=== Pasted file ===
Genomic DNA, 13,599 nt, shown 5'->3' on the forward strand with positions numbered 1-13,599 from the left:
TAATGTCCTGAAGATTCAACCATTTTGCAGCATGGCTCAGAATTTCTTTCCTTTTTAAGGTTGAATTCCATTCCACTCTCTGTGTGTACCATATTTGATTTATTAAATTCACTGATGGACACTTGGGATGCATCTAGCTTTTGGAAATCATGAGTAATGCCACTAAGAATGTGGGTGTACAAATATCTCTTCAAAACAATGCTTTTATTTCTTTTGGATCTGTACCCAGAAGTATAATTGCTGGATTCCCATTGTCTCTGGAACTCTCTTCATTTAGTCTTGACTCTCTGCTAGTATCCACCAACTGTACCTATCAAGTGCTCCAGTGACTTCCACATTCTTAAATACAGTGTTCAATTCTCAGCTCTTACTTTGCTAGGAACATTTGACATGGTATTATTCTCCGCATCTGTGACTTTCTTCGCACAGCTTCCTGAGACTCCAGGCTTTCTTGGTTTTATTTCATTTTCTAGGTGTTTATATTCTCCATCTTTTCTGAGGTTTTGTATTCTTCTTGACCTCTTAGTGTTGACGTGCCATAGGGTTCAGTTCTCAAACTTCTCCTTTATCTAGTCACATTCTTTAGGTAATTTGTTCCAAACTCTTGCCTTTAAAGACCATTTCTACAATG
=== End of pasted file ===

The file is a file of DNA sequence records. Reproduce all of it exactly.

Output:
Genomic DNA, 13,599 nt, shown 5'->3' on the forward strand with positions numbered 1-13,599 from the left:
TAATGTCCTGAAGATTCAACCATTTTGCAGCATGGCTCAGAATTTCTTTCCTTTTTAAGGTTGAATTCCATTCCACTCTCTGTGTGTACCATATTTGATTTATTAAATTCACTGATGGACACTTGGGATGCATCTAGCTTTTGGAAATCATGAGTAATGCCACTAAGAATGTGGGTGTACAAATATCTCTTCAAAACAATGCTTTTATTTCTTTTGGATCTGTACCCAGAAGTATAATTGCTGGATTCCCATTGTCTCTGGAACTCTCTTCATTTAGTCTTGACTCTCTGCTAGTATCCACCAACTGTACCTATCAAGTGCTCCAGTGACTTCCACATTCTTAAATACAGTGTTCAATTCTCAGCTCTTACTTTGCTAGGAACATTTGACATGGTATTATTCTCCGCATCTGTGACTTTCTTCGCACAGCTTCCTGAGACTCCAGGCTTTCTTGGTTTTATTTCATTTTCTAGGTGTTTATATTCTCCATCTTTTCTGAGGTTTTGTATTCTTCTTGACCTCTTAGTGTTGACGTGCCATAGGGTTCAGTTCTCAAACTTCTCCTTTATCTAGTCACATTCTTTAGGTAATTTGTTCCAAACTCTTGCCTTTAAAGACCATTTCTACAATG